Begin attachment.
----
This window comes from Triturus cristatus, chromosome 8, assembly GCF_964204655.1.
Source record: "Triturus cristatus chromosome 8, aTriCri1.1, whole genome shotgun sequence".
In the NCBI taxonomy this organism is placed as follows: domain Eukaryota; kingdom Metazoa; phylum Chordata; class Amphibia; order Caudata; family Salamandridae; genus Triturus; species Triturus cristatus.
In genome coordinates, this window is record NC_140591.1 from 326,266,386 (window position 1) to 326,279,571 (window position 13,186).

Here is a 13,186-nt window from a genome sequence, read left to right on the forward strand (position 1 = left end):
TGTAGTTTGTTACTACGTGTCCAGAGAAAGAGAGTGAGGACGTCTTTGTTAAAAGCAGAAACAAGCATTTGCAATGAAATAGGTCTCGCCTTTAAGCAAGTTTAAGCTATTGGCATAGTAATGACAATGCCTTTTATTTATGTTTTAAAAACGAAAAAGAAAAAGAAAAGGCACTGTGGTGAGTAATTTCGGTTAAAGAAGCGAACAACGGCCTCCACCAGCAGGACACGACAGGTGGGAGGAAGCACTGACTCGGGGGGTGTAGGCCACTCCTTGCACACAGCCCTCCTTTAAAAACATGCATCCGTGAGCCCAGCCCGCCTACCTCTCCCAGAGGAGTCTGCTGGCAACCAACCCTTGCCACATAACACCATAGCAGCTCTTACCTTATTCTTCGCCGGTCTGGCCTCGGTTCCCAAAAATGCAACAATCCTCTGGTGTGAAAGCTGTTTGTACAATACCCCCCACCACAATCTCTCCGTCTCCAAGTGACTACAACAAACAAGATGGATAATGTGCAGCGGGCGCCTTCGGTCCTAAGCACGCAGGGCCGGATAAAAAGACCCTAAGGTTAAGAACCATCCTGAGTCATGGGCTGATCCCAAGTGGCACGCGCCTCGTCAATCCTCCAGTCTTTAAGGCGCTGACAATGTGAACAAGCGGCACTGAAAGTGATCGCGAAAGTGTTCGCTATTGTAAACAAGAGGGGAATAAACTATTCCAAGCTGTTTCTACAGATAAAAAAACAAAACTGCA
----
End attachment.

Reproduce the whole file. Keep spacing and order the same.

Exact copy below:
This window comes from Triturus cristatus, chromosome 8, assembly GCF_964204655.1.
Source record: "Triturus cristatus chromosome 8, aTriCri1.1, whole genome shotgun sequence".
In the NCBI taxonomy this organism is placed as follows: domain Eukaryota; kingdom Metazoa; phylum Chordata; class Amphibia; order Caudata; family Salamandridae; genus Triturus; species Triturus cristatus.
In genome coordinates, this window is record NC_140591.1 from 326,266,386 (window position 1) to 326,279,571 (window position 13,186).

Here is a 13,186-nt window from a genome sequence, read left to right on the forward strand (position 1 = left end):
TGTAGTTTGTTACTACGTGTCCAGAGAAAGAGAGTGAGGACGTCTTTGTTAAAAGCAGAAACAAGCATTTGCAATGAAATAGGTCTCGCCTTTAAGCAAGTTTAAGCTATTGGCATAGTAATGACAATGCCTTTTATTTATGTTTTAAAAACGAAAAAGAAAAAGAAAAGGCACTGTGGTGAGTAATTTCGGTTAAAGAAGCGAACAACGGCCTCCACCAGCAGGACACGACAGGTGGGAGGAAGCACTGACTCGGGGGGTGTAGGCCACTCCTTGCACACAGCCCTCCTTTAAAAACATGCATCCGTGAGCCCAGCCCGCCTACCTCTCCCAGAGGAGTCTGCTGGCAACCAACCCTTGCCACATAACACCATAGCAGCTCTTACCTTATTCTTCGCCGGTCTGGCCTCGGTTCCCAAAAATGCAACAATCCTCTGGTGTGAAAGCTGTTTGTACAATACCCCCCACCACAATCTCTCCGTCTCCAAGTGACTACAACAAACAAGATGGATAATGTGCAGCGGGCGCCTTCGGTCCTAAGCACGCAGGGCCGGATAAAAAGACCCTAAGGTTAAGAACCATCCTGAGTCATGGGCTGATCCCAAGTGGCACGCGCCTCGTCAATCCTCCAGTCTTTAAGGCGCTGACAATGTGAACAAGCGGCACTGAAAGTGATCGCGAAAGTGTTCGCTATTGTAAACAAGAGGGGAATAAACTATTCCAAGCTGTTTCTACAGATAAAAAAACAAAACTGCA